Blauch wrote at the end of her article:

“Again, there is something in God’s answer to prayer that changes our order of thinking about the Trinity because it makes us rethink where Christ is. We are standing alongside and in the presence of the Son when we are in prayer.”

In reading the article’s ending paragraph again I realized it would be useful to tell “the rest of the story” of the family member for whose salvation God compelled me to pray… just a few days before her death, I visited one final time. She was deeply under the fog of morphine. I sat a while, visiting with her mother and husband, during which time she did not speak. As I rose to leave I stood at her feet, looking at her and praying in my spirit. As I looked at her she appeared to glow with a soft, translucent light and the Lord spoke in my heart, “This is Christ.” I knew in that moment she had completed the work of forgiveness and reconciliation with God, within herself, and toward others that I had been urging her to and fervently praying for. I knew God had answered the intercession he had called me to and that all along, His reason for doing so was to show me the answer in that moment. It was a healing moment for me, as well. As I walked by her side to leave, she reached out her hand, taking mine, and with a strong voice said, “I’ll see you later..” I knew it would not be in this life, but in the next. It showed me how close and present and at work among us Christ truly is.  it led me to experiencing the Trinity in this way:  I was called and compelled by the Father to the task of intercession.  I could accomplish that hard task, that included no small amount of tears and lamenting not just for her to extend forgiveness and receive salvation, but also for myself to be released from the burden, only through the strengthening, urging and consolation of the Holy Spirit with me as I sought the words to pray for and with her. And in the end, in answer to obedience and perseverance, I saw Christ’s Presence and Peace resting upon and abiding within her.  It changed my view of prayer, of where Christ is, of how the Spirit works, of the goodness of our Father, and of God’s desire that we should be a part of communion with all of His Triune Being in prayer to bring about His will and Kingdom in the world.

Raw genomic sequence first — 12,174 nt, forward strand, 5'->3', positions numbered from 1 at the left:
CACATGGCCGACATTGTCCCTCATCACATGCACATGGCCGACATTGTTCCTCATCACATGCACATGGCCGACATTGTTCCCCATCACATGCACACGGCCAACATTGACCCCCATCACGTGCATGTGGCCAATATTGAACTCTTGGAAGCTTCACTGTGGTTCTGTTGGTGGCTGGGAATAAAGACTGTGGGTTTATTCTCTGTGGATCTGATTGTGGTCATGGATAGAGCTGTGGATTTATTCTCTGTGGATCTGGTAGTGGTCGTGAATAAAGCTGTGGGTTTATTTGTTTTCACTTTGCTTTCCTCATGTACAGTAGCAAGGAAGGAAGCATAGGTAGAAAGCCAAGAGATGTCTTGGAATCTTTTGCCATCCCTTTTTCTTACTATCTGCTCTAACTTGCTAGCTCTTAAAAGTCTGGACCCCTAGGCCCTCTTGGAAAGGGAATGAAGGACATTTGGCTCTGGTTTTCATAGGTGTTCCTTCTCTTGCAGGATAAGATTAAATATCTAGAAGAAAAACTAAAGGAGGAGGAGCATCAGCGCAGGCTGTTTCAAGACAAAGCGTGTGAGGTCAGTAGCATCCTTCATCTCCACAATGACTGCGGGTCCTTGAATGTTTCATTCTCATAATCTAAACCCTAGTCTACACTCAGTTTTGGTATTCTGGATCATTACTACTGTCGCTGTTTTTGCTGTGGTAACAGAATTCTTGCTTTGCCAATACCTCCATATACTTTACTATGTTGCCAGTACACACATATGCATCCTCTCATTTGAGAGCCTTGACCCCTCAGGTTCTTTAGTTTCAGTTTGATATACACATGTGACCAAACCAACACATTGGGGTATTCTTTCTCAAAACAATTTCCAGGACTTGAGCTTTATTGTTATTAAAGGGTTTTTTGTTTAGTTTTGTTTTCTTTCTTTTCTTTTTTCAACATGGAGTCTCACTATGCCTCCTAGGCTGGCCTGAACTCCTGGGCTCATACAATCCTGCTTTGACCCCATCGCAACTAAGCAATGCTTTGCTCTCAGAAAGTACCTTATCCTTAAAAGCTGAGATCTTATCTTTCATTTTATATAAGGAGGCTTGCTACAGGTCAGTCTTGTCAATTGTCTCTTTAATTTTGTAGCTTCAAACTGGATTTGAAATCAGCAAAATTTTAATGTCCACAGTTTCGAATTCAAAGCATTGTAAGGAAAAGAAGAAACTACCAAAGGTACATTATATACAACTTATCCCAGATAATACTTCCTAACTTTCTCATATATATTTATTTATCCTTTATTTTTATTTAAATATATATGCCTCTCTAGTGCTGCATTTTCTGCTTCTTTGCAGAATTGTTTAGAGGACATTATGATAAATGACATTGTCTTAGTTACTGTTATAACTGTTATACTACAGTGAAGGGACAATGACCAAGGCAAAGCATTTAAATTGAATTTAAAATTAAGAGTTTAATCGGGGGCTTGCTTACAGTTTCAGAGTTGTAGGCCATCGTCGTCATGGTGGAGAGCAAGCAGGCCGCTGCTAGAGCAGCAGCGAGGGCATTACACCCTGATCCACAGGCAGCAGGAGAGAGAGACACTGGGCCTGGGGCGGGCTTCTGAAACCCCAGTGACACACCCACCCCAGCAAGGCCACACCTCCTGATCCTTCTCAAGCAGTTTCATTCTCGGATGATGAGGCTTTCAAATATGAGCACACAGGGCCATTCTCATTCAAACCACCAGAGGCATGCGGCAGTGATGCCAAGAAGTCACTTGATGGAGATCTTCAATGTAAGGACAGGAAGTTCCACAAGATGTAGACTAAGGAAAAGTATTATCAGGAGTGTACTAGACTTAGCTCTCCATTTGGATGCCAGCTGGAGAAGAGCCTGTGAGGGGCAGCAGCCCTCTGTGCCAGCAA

Feminism: Incompatible with Trinitarian Thought?